It had been a long time since I tuned into Wine Library TV and listened to host Gary Vaynerchuk rant and rave about the wines he tastes on line. The guy really knows how to flash describe things he puts in his mouth and nose, and can be extremely entertaining when he’s not talking about football. I used to watch him religiously.
I also missed Vaynerchuk’s appearances on the Conan O’Brien and Ellen Degeneres shows last year, but caught them recently, on the tv.winelibrary.com site. In both shows, Gary teaches “palate building” by encouraging his hosts to eat grass, dirt, and tobacco and to lick stones soaked in salt water. The results are hilarious, especially with O’Brian, who also sucks on his own dirty sock.
Vaynerchuk’s point in this dirt eating exercise is to help people identify the myriad flavors of wine by going to the sources. Why? It seems that no matter how much people love to eat and identify the flavors of food, they are completely lost when they put wine to their nose.
O’Brien said, “To describe it, they’ll say ‘grass and grapefruit,’ and I don’t even know what that means!”
Oh, sure. He’s never smelled fresh-cut grass nor tasted a grapefruit? Yeah. Right. What he means is that he doesn’t recall the flavors of a grapefruit or the smell of grass when he tastes a New Zealand Sauvignon Blanc, but he would if he engaged his brain.
I hear it all the time, people read a wine review, think it’s a different language, and ask me if that reviewer was just being snobby. I’ll say, yes, he/she’s probably a snob, but what he/she said has basis in fact. The descriptions may sound inaccessible, but Ancient Greek it ain’t.
For instance, oaky means like oak, or wood, from trees that grow in your yard. Grassy means like grass, also grown in your yard. Fruity mean like fruit, a lot of it. That stuff might also be growing in your yard. Earthy means like earth – or dirt – definitely found in your yard.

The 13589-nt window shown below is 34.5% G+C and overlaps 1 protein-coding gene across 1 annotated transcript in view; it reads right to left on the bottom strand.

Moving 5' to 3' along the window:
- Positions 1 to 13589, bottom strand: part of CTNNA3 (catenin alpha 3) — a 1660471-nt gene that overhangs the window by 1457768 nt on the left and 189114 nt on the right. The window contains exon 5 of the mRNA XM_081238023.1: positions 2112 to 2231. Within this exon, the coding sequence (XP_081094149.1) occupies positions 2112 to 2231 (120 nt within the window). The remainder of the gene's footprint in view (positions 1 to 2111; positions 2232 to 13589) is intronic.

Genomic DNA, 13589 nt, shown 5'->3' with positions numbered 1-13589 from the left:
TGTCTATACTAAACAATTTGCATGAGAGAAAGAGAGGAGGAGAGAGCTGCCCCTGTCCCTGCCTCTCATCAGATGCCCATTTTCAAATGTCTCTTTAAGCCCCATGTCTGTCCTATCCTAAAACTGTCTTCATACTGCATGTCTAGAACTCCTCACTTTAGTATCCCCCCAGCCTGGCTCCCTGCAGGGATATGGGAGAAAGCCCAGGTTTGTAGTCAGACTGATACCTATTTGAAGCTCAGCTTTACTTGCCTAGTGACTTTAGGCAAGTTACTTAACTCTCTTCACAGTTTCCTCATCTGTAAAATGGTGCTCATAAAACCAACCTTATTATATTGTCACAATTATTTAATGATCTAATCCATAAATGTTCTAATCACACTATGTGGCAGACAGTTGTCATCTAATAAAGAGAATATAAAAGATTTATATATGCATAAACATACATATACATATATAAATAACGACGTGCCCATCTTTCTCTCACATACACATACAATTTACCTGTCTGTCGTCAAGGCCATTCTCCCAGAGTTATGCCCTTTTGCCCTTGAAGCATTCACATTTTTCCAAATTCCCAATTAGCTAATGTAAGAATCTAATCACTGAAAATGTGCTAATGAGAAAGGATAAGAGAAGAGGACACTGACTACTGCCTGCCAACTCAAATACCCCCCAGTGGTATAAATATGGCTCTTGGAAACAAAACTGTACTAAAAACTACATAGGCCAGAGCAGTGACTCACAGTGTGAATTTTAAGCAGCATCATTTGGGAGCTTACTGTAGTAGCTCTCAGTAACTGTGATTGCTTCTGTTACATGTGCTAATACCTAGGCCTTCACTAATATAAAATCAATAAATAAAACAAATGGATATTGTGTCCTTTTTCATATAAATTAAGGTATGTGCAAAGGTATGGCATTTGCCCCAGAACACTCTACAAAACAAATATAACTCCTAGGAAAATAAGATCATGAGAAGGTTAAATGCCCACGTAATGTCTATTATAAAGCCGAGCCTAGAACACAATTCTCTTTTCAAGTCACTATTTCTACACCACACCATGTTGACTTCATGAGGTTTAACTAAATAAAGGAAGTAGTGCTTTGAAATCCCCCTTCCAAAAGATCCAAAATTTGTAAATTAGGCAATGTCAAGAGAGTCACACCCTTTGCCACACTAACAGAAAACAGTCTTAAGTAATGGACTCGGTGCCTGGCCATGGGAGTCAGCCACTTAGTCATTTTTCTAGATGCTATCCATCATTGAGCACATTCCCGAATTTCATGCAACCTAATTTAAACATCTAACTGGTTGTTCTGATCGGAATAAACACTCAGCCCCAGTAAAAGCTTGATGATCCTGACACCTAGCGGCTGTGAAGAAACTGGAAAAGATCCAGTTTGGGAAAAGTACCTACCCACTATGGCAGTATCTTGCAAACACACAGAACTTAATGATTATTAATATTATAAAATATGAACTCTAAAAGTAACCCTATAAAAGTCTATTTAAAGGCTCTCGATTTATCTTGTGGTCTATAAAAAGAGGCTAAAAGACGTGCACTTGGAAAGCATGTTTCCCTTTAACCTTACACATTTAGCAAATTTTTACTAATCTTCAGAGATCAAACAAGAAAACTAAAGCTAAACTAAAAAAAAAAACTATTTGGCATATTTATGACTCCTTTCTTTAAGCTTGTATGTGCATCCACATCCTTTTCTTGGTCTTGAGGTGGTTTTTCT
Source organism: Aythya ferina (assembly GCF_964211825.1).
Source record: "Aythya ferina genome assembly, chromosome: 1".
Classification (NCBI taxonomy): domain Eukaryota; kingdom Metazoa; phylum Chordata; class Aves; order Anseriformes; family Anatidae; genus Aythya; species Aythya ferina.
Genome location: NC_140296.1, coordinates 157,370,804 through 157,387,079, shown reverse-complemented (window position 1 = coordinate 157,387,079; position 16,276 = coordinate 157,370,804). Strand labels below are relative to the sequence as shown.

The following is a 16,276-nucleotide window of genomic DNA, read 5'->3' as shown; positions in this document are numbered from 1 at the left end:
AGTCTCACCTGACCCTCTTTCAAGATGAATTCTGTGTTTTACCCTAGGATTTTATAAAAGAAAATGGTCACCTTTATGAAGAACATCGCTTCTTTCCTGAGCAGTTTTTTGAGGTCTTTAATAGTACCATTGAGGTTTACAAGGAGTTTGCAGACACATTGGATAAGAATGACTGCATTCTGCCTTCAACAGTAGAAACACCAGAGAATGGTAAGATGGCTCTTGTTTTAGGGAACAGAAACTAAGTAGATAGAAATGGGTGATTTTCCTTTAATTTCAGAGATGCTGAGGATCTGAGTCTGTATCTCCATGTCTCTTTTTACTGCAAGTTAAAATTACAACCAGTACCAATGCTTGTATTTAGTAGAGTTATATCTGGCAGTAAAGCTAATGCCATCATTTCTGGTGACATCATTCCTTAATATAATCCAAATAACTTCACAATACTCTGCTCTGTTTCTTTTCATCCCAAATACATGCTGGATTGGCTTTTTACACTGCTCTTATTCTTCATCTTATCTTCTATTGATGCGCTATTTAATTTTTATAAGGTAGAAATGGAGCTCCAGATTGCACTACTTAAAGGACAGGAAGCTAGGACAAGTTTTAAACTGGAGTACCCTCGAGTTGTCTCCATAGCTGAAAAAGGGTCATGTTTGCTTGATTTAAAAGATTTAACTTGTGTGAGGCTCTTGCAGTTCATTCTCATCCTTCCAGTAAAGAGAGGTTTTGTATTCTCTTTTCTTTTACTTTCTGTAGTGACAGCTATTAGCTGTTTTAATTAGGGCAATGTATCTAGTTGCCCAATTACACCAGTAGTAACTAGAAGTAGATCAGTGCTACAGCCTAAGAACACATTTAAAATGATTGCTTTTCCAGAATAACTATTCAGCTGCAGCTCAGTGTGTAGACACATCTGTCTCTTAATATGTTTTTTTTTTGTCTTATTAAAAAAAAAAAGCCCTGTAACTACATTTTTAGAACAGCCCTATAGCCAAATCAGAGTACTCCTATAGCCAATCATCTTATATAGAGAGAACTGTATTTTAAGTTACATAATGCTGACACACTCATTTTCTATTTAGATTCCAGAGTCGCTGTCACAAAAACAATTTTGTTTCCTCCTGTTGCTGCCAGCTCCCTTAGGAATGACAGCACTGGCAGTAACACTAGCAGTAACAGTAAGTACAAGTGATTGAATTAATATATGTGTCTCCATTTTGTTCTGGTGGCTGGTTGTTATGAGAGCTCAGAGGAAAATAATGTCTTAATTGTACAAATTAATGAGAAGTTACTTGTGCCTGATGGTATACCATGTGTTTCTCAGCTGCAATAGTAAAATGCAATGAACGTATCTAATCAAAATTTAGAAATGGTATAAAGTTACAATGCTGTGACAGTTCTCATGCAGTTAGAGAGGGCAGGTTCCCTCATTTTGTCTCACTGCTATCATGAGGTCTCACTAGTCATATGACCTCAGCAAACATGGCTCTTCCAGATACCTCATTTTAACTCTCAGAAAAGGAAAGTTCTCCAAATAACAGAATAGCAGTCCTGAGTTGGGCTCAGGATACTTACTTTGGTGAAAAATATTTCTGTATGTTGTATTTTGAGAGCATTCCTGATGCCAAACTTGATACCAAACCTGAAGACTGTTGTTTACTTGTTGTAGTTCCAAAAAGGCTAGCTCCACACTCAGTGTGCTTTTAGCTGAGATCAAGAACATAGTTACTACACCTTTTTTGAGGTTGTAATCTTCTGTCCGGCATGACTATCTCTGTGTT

These are basic descriptors, to be sure, but they are not so elusive when you tap into your sensorial memory bank. After all, when something is described as tinny sounding, you know it sounds like a tin can. A food described as salty you know is full of salt. Velvety soft means soft to the touch, like velvet. Since that’s how discriminations are made about just about everything, why should a tobacco-y wine be such a mystery?
The trick is in the thinking and recalling, and the connections made between different substances. When you close your eyes, tune out noise and sink your nose into a swirling goblet of wine, it’s really not that hard to think about what you smell.
But here is where I differ with Vaynerchuk’s entreaty to eat dirt in order to understand earthiness. All you need to do is smell it. The nose is much more responsible for flavor discernment than the tongue. For instance, when the waiter pours a sample of a newly opened bottle, one inhalation is all it takes to determine corkiness. Sipping only validates sniffing.
Therefore, all one really needs to do to develop one’s palate is go through the day with nostrils wide open. Walk down the street to take in the aroma of petrol (German rieslings), road tar (Rhone reds), the minerality of wet cement (Sancerre), as well as the mustiness of wet cardboard (corked wine). Hike through a park to inhale forest floor (zinfandel), mushrooms (pinot noir), guava trees (chardonnay) rose petals (gewurztraminer), and cedar (cabernet sauvignon). Stroll through the Granville Island public market and breathe in yeastiness (aged champagne), dried meat (syrah), chocolate (Bordeaux) and body sweat (sauvignon blanc). The trick is to remember those smells when you are nosing a wine. It’s that simple.
This is just the beginning of understanding wine, but an ability to identify flavors is the first step to fending off the snobbishness. Most of what I know about wine I smelled right in my own back yard.